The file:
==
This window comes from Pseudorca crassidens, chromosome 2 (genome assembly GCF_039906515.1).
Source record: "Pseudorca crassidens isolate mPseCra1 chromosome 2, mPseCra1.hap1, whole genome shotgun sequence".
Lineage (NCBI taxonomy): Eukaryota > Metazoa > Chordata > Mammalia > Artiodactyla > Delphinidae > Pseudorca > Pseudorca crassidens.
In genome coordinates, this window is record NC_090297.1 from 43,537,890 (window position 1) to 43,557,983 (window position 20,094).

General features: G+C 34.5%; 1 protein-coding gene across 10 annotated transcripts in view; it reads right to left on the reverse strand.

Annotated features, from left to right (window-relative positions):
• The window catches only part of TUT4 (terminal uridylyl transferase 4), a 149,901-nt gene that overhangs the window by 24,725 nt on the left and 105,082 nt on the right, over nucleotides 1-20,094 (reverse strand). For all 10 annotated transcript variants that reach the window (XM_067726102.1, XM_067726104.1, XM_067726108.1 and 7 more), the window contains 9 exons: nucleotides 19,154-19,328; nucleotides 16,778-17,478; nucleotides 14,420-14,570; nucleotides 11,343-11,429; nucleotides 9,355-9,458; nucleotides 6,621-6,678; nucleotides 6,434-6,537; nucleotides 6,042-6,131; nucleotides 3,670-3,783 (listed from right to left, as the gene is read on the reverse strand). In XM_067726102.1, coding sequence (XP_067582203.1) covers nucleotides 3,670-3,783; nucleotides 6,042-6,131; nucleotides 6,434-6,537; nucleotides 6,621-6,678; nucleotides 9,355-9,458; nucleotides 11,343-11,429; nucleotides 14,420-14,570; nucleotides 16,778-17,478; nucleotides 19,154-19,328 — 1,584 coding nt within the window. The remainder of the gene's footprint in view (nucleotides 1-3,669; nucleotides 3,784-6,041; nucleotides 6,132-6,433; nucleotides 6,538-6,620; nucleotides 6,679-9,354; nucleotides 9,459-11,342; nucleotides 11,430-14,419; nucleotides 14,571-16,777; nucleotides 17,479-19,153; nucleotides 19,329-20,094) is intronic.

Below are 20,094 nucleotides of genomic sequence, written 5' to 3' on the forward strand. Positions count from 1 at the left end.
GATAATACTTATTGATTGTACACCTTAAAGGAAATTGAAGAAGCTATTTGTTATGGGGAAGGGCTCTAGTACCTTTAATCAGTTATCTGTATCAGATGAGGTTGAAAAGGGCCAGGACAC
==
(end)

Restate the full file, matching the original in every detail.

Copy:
This window comes from Pseudorca crassidens, chromosome 2 (genome assembly GCF_039906515.1).
Source record: "Pseudorca crassidens isolate mPseCra1 chromosome 2, mPseCra1.hap1, whole genome shotgun sequence".
Lineage (NCBI taxonomy): Eukaryota > Metazoa > Chordata > Mammalia > Artiodactyla > Delphinidae > Pseudorca > Pseudorca crassidens.
In genome coordinates, this window is record NC_090297.1 from 43,537,890 (window position 1) to 43,557,983 (window position 20,094).

General features: G+C 34.5%; 1 protein-coding gene across 10 annotated transcripts in view; it reads right to left on the reverse strand.

Annotated features, from left to right (window-relative positions):
• The window catches only part of TUT4 (terminal uridylyl transferase 4), a 149,901-nt gene that overhangs the window by 24,725 nt on the left and 105,082 nt on the right, over nucleotides 1-20,094 (reverse strand). For all 10 annotated transcript variants that reach the window (XM_067726102.1, XM_067726104.1, XM_067726108.1 and 7 more), the window contains 9 exons: nucleotides 19,154-19,328; nucleotides 16,778-17,478; nucleotides 14,420-14,570; nucleotides 11,343-11,429; nucleotides 9,355-9,458; nucleotides 6,621-6,678; nucleotides 6,434-6,537; nucleotides 6,042-6,131; nucleotides 3,670-3,783 (listed from right to left, as the gene is read on the reverse strand). In XM_067726102.1, coding sequence (XP_067582203.1) covers nucleotides 3,670-3,783; nucleotides 6,042-6,131; nucleotides 6,434-6,537; nucleotides 6,621-6,678; nucleotides 9,355-9,458; nucleotides 11,343-11,429; nucleotides 14,420-14,570; nucleotides 16,778-17,478; nucleotides 19,154-19,328 — 1,584 coding nt within the window. The remainder of the gene's footprint in view (nucleotides 1-3,669; nucleotides 3,784-6,041; nucleotides 6,132-6,433; nucleotides 6,538-6,620; nucleotides 6,679-9,354; nucleotides 9,459-11,342; nucleotides 11,430-14,419; nucleotides 14,571-16,777; nucleotides 17,479-19,153; nucleotides 19,329-20,094) is intronic.

Below are 20,094 nucleotides of genomic sequence, written 5' to 3' on the forward strand. Positions count from 1 at the left end.
GATAATACTTATTGATTGTACACCTTAAAGGAAATTGAAGAAGCTATTTGTTATGGGGAAGGGCTCTAGTACCTTTAATCAGTTATCTGTATCAGATGAGGTTGAAAAGGGCCAGGACAC